I know that we’ve already saw this from our previous lesson. But, I’ll show you something that you can try. Go ahead and type /hello after the :8000, like this:
When we hit ENTER:
When DEBUG is equal to True, these details about our website will be shown to them. Working with these can be very helpful and informative about the problems and issues in our code. In that way, we’ll know how to solve these problems. So let’s move on to the next one.
We’ll talk about this on the second website.
We’re gonna learn about apps (applications) on the second website.
This is advanced stuff. Just think of this as auto-generated code by django. We’ll leave it as it is.
This says where our URL file is.
This turns our python code into HTML. When someone searches a certain website, the HTML will get displayed for them. Let’s get back to our website and remove /hello, then hit ENTER.
Good. Then press the right mouse button (right click), and then click on Inspect Element. Or, you can hit Ctrl + Shift + I if you’re using Windows; Command + Option + I on Mac:
Good. That’s HTML and CSS. We’ll never mind that now. You can study these two on your own time. But, what I want you to do is to hit Ctrl + U if you’re using Windows; Command + Option + U on Mac:
This is HTML and it is opened by our browser in a new tab; TEMPLATES makes all of these possible. Alright, let’s move on to the next one.
This is used when hosting our website live; pretty much on how all other people can connect with the website. The wsgi.py file is connected to this.
Okay, let’s move on.
Do you remember the db.sqlite3? This was its origin. If we want to create a new database here, we’ll just simply change the db to bacon:
Change it to bacon:
See what gets added on our left-hand side:
Yes! Now we have bacon.sqlite3! But I won’t recommend you to do this. I just wanted to show you where db.sqlite3 came from. Let’s delete this file:
Rename bacon back to db:
This is basically asks you: “Hey yo, when someone makes a new user account, what will you require? A password? An email address?”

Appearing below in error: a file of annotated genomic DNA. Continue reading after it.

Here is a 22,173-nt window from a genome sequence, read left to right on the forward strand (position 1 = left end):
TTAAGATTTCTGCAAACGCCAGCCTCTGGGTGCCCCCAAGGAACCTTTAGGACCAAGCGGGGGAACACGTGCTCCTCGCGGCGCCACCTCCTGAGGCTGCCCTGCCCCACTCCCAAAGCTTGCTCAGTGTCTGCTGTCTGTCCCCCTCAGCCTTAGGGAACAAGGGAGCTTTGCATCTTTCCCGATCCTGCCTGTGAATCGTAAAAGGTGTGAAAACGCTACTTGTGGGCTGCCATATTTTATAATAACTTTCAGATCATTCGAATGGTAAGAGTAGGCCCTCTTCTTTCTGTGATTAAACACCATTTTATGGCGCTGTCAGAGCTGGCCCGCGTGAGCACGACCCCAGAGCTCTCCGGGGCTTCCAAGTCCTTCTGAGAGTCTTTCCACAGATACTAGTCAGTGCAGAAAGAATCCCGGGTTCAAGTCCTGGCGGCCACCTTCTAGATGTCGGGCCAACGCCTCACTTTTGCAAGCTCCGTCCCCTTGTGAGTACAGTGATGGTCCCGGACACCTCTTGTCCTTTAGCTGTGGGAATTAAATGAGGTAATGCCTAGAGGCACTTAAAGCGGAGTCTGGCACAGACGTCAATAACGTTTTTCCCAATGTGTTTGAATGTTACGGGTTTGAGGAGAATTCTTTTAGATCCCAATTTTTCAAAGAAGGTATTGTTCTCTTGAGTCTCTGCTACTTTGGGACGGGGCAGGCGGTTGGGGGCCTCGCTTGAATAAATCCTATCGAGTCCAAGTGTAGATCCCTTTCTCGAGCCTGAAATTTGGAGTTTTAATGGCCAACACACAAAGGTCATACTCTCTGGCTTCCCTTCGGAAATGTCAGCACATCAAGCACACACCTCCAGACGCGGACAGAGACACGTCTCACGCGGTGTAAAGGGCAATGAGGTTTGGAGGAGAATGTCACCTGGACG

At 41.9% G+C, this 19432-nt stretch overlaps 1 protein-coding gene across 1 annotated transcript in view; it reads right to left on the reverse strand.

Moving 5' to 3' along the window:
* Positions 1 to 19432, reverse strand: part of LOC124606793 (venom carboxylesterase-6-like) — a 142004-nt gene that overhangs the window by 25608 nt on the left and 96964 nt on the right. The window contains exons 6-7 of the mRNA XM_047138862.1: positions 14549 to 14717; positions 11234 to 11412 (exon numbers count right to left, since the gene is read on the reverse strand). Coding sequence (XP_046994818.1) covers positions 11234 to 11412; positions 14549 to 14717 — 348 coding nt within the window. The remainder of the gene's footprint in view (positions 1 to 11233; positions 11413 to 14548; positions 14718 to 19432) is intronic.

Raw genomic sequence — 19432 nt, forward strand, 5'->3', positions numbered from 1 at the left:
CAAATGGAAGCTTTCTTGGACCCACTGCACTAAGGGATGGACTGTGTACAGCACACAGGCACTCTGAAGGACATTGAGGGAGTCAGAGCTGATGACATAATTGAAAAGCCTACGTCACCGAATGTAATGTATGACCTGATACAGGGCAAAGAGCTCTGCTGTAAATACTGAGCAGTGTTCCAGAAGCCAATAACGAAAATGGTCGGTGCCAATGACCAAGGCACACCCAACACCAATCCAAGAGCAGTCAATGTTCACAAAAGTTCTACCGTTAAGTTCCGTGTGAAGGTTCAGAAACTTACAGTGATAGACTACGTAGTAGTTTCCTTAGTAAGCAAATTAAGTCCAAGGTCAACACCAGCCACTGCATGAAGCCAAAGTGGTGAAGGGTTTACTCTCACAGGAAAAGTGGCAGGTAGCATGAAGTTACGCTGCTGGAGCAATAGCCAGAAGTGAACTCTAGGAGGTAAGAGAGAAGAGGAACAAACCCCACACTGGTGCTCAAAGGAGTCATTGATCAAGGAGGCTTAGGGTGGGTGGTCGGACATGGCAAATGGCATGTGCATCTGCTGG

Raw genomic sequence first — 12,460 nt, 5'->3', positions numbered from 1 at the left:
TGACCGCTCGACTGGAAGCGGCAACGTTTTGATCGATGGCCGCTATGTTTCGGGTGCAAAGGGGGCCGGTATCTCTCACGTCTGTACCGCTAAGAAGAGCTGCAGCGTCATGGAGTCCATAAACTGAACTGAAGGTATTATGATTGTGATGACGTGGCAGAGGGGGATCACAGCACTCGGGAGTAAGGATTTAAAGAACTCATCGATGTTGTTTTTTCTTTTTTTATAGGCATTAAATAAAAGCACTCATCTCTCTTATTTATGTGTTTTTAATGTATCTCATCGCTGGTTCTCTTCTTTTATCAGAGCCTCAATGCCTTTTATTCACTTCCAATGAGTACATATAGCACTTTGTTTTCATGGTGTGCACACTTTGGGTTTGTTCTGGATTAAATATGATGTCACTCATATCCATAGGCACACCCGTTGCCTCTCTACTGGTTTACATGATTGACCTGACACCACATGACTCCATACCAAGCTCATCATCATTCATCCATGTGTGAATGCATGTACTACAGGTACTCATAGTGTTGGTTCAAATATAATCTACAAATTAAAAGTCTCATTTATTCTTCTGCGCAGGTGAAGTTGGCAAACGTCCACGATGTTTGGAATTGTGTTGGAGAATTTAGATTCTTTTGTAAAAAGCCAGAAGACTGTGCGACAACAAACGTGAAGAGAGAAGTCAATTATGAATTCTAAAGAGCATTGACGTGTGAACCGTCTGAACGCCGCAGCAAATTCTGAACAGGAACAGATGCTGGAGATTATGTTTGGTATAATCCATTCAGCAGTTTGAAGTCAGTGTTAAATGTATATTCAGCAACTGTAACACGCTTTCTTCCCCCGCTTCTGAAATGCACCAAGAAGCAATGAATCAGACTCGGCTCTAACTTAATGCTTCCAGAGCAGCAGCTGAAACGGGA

This is what makes your website unique. You can choose your website’s language. By default, en-us (English). There’s all that TIME_ZONE and all the other good stuff; let’s not worry about that.
We’ll talk about this on the second website. Finally, we’re done with the settings.py! Let’s move on now to urls.py.
You’ll notice that there’s a bunch of documentations or comments Line 1 down to Line 15. We’ve talked about this on our Learn Python‘s Lesson 8 that can delete those without affecting our code:
Neat. We can do this but I’d say that we keep it because it might come in handy in the future. Ctrl + Z or Command + Z:
Anyway, let’s talk about what this file does. Every time someone goes to our website, this file directs them to a page we want to display. The urlpatterns on Line 19 decides the user’s destination. We’re not gonna talk about the admin/ on Line 20 until our second website. But we’ll add our own paths inside this file.
Finally, the last file for this tour in our Django project!
What does this file do? This is for hosting your website so that other people can access it.
Thanks a lot for hanging with me here! I know it was a lot but I hope you’ve enjoyed the tour! If you have any questions about this lesson, post it on the Comments section down below. On the next lesson, we’re gonna make our first custom page for our website.
One Reply to “Lesson 7: A Tour in our Django Project”